Intimate femicide–suicide in South Africa: a cross-sectional study
Shanaaz Mathews, Naeemah Abrahams, Rachel Jewkes, Lorna J Martin, Carl Lombard, Lisa Vetten
To examine the incidence and patterns of intimate femicide–suicide in South Africa and to describe the factors associated with an increase in the risk of suicide after intimate femicide (i.e. the killing of an intimate female partner).
A cross-sectional retrospective national mortuary-based study was conducted at a proportionate random sample of 25 legal laboratories to identify all homicides committed in 1999 of women aged over 13 years. Data were collected from the mortuary file, autopsy report and a police interview.
Among 1349 perpetrators of intimate femicide,19.4% committed suicide within a week of the murder. Suicide after intimate femicide was more likely if the perpetrator was from a white rather than an African racial background (odds ratio, OR: 5.8; 95% confidence interval, CI: 1.21–27.84); was employed as a professional or white-collar worker rather than a blue-collar worker (OR: 37.28; 95% CI: 5.82–238.93); and owned a legal gun rather than not owning a legal gun (OR: 45.26; 95% CI: 8.33–245.8). The attributable fraction shows that 91.5% of the deaths of legal gun-owning perpetrators and their victims may have been averted if this group of perpetrators did not own a legal gun.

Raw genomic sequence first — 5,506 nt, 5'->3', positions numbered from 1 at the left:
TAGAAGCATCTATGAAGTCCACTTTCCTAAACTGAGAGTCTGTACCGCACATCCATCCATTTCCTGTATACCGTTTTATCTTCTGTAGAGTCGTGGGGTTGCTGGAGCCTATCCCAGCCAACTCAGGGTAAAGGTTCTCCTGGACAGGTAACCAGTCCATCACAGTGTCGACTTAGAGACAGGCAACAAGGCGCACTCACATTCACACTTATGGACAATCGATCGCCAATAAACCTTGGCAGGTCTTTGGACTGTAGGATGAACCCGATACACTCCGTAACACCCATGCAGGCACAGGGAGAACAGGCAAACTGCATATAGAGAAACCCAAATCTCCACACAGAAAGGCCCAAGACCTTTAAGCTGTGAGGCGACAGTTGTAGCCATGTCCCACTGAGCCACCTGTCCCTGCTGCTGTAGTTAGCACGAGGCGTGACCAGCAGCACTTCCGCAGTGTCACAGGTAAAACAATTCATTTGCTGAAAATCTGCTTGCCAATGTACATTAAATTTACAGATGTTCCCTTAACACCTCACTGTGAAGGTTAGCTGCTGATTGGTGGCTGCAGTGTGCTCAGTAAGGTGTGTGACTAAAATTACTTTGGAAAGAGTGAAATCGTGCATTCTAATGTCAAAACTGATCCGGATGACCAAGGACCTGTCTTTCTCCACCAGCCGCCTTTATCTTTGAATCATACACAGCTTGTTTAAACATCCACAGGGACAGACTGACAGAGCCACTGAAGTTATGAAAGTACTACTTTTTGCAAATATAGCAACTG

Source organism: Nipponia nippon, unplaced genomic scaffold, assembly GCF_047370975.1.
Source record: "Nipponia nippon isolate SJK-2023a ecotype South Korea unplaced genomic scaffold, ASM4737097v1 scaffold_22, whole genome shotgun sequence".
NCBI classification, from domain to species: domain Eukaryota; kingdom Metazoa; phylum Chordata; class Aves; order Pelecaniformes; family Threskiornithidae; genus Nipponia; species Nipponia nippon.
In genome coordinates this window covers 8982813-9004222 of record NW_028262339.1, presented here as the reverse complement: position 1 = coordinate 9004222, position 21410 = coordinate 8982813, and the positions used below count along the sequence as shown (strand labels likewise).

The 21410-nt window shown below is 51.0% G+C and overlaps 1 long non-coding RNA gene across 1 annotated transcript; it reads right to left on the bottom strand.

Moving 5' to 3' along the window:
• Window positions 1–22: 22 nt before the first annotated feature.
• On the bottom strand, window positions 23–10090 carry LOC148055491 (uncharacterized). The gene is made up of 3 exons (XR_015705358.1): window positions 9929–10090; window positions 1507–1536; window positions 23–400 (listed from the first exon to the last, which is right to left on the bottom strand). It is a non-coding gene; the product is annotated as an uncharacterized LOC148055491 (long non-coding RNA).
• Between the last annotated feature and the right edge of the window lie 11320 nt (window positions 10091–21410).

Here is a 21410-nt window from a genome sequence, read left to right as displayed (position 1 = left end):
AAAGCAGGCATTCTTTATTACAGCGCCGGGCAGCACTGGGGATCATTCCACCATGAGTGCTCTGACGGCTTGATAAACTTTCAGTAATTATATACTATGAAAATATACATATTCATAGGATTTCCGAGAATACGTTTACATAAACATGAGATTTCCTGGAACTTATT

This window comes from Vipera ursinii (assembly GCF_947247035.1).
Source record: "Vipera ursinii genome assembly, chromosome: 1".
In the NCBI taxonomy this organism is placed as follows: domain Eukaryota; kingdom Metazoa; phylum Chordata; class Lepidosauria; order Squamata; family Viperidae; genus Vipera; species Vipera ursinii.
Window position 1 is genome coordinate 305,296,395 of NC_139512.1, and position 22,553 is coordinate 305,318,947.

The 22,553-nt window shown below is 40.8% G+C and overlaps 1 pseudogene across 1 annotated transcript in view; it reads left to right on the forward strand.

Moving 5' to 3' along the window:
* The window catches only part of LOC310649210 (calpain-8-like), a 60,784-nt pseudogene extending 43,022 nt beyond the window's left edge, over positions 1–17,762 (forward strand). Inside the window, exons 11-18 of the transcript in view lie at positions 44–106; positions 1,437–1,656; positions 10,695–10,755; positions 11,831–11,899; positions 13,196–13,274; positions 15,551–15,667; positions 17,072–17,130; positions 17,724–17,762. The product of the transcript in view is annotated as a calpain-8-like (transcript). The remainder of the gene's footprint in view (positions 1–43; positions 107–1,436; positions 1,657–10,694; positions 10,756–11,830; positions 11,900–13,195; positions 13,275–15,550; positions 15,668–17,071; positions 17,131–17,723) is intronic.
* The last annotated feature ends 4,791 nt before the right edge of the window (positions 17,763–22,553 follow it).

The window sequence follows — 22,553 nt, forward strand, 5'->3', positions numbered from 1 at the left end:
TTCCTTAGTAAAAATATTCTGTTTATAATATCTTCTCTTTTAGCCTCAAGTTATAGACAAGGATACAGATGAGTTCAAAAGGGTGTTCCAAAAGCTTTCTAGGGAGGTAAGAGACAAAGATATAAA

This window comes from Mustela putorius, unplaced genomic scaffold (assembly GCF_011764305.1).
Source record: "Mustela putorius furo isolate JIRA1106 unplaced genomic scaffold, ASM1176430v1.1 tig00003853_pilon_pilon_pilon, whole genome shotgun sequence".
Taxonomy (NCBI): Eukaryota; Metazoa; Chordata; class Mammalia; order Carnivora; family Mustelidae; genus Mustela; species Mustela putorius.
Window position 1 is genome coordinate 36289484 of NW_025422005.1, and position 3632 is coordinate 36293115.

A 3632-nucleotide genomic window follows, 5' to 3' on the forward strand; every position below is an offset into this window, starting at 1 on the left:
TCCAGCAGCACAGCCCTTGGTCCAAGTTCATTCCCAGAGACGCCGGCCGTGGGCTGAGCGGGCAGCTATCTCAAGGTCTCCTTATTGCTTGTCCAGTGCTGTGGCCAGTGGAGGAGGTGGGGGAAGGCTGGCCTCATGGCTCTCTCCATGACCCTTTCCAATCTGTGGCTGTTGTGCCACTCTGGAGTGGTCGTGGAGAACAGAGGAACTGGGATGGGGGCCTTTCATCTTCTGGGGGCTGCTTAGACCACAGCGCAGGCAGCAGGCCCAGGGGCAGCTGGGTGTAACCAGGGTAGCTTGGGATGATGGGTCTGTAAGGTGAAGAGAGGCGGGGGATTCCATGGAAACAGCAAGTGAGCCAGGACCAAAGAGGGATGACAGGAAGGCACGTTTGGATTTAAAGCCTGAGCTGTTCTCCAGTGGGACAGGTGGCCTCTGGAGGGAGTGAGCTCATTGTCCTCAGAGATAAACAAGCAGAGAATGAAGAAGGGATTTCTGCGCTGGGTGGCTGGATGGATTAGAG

South Africa has a rate of intimate femicide–suicide that exceeds reported rates for other countries. This study highlights the public health impact of legal gun ownership in cases of intimate femicide–suicide.